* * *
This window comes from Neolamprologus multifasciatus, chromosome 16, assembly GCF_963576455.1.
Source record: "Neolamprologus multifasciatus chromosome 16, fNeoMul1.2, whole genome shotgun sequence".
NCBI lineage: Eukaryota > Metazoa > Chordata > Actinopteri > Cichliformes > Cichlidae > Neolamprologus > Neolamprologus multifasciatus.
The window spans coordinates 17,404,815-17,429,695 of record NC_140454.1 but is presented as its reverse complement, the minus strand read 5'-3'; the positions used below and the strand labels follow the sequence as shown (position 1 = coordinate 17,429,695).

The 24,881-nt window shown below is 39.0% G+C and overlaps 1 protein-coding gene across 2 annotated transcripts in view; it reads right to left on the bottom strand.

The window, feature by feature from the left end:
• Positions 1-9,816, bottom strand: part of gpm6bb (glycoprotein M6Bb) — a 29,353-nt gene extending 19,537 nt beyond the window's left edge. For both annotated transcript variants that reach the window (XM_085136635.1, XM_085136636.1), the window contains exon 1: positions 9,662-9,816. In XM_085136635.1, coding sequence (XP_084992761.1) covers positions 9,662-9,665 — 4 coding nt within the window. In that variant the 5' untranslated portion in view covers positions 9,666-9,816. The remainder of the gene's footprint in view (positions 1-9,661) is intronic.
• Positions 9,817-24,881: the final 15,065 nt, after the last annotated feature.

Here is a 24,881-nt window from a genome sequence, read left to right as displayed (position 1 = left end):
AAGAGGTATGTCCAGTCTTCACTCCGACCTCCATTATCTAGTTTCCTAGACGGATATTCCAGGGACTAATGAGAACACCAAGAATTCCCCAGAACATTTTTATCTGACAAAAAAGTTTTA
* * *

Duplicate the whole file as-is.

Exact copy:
This window comes from Neolamprologus multifasciatus, chromosome 16, assembly GCF_963576455.1.
Source record: "Neolamprologus multifasciatus chromosome 16, fNeoMul1.2, whole genome shotgun sequence".
NCBI lineage: Eukaryota > Metazoa > Chordata > Actinopteri > Cichliformes > Cichlidae > Neolamprologus > Neolamprologus multifasciatus.
The window spans coordinates 17,404,815-17,429,695 of record NC_140454.1 but is presented as its reverse complement, the minus strand read 5'-3'; the positions used below and the strand labels follow the sequence as shown (position 1 = coordinate 17,429,695).

The 24,881-nt window shown below is 39.0% G+C and overlaps 1 protein-coding gene across 2 annotated transcripts in view; it reads right to left on the bottom strand.

The window, feature by feature from the left end:
• Positions 1-9,816, bottom strand: part of gpm6bb (glycoprotein M6Bb) — a 29,353-nt gene extending 19,537 nt beyond the window's left edge. For both annotated transcript variants that reach the window (XM_085136635.1, XM_085136636.1), the window contains exon 1: positions 9,662-9,816. In XM_085136635.1, coding sequence (XP_084992761.1) covers positions 9,662-9,665 — 4 coding nt within the window. In that variant the 5' untranslated portion in view covers positions 9,666-9,816. The remainder of the gene's footprint in view (positions 1-9,661) is intronic.
• Positions 9,817-24,881: the final 15,065 nt, after the last annotated feature.

Here is a 24,881-nt window from a genome sequence, read left to right as displayed (position 1 = left end):
AAGAGGTATGTCCAGTCTTCACTCCGACCTCCATTATCTAGTTTCCTAGACGGATATTCCAGGGACTAATGAGAACACCAAGAATTCCCCAGAACATTTTTATCTGACAAAAAAGTTTTA